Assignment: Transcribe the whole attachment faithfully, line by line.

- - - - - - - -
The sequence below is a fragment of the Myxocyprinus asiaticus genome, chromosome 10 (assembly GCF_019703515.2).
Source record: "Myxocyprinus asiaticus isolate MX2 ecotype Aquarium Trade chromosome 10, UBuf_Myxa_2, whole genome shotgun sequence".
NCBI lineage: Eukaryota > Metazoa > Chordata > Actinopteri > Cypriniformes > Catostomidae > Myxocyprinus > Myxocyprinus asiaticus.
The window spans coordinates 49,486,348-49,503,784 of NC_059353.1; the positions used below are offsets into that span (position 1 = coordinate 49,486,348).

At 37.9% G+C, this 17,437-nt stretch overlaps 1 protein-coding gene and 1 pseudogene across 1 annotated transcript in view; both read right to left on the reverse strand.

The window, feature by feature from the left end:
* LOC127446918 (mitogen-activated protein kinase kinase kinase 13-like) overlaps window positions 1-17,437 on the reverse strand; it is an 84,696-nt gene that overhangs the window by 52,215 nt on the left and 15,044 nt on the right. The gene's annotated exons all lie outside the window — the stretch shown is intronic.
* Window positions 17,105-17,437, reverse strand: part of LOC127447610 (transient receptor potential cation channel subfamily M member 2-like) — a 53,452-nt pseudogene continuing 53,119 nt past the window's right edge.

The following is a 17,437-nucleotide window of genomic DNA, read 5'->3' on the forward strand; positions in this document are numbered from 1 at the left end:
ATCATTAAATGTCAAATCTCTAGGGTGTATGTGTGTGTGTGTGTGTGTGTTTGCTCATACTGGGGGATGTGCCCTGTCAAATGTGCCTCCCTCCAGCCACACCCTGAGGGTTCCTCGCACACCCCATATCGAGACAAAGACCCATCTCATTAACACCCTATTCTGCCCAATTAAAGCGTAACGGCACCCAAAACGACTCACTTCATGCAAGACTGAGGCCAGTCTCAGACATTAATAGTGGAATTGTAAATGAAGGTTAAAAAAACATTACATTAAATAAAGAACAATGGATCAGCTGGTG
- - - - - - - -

The sequence below is a fragment of the Myxocyprinus asiaticus genome, chromosome 10 (assembly GCF_019703515.2).
Source record: "Myxocyprinus asiaticus isolate MX2 ecotype Aquarium Trade chromosome 10, UBuf_Myxa_2, whole genome shotgun sequence".
NCBI lineage: Eukaryota > Metazoa > Chordata > Actinopteri > Cypriniformes > Catostomidae > Myxocyprinus > Myxocyprinus asiaticus.
The window spans coordinates 49,486,348-49,503,784 of NC_059353.1; the positions used below are offsets into that span (position 1 = coordinate 49,486,348).

At 37.9% G+C, this 17,437-nt stretch overlaps 1 protein-coding gene and 1 pseudogene across 1 annotated transcript in view; both read right to left on the reverse strand.

The window, feature by feature from the left end:
* LOC127446918 (mitogen-activated protein kinase kinase kinase 13-like) overlaps window positions 1-17,437 on the reverse strand; it is an 84,696-nt gene that overhangs the window by 52,215 nt on the left and 15,044 nt on the right. The gene's annotated exons all lie outside the window — the stretch shown is intronic.
* Window positions 17,105-17,437, reverse strand: part of LOC127447610 (transient receptor potential cation channel subfamily M member 2-like) — a 53,452-nt pseudogene continuing 53,119 nt past the window's right edge.

The following is a 17,437-nucleotide window of genomic DNA, read 5'->3' on the forward strand; positions in this document are numbered from 1 at the left end:
ATCATTAAATGTCAAATCTCTAGGGTGTATGTGTGTGTGTGTGTGTGTGTTTGCTCATACTGGGGGATGTGCCCTGTCAAATGTGCCTCCCTCCAGCCACACCCTGAGGGTTCCTCGCACACCCCATATCGAGACAAAGACCCATCTCATTAACACCCTATTCTGCCCAATTAAAGCGTAACGGCACCCAAAACGACTCACTTCATGCAAGACTGAGGCCAGTCTCAGACATTAATAGTGGAATTGTAAATGAAGGTTAAAAAAACATTACATTAAATAAAGAACAATGGATCAGCTGGTG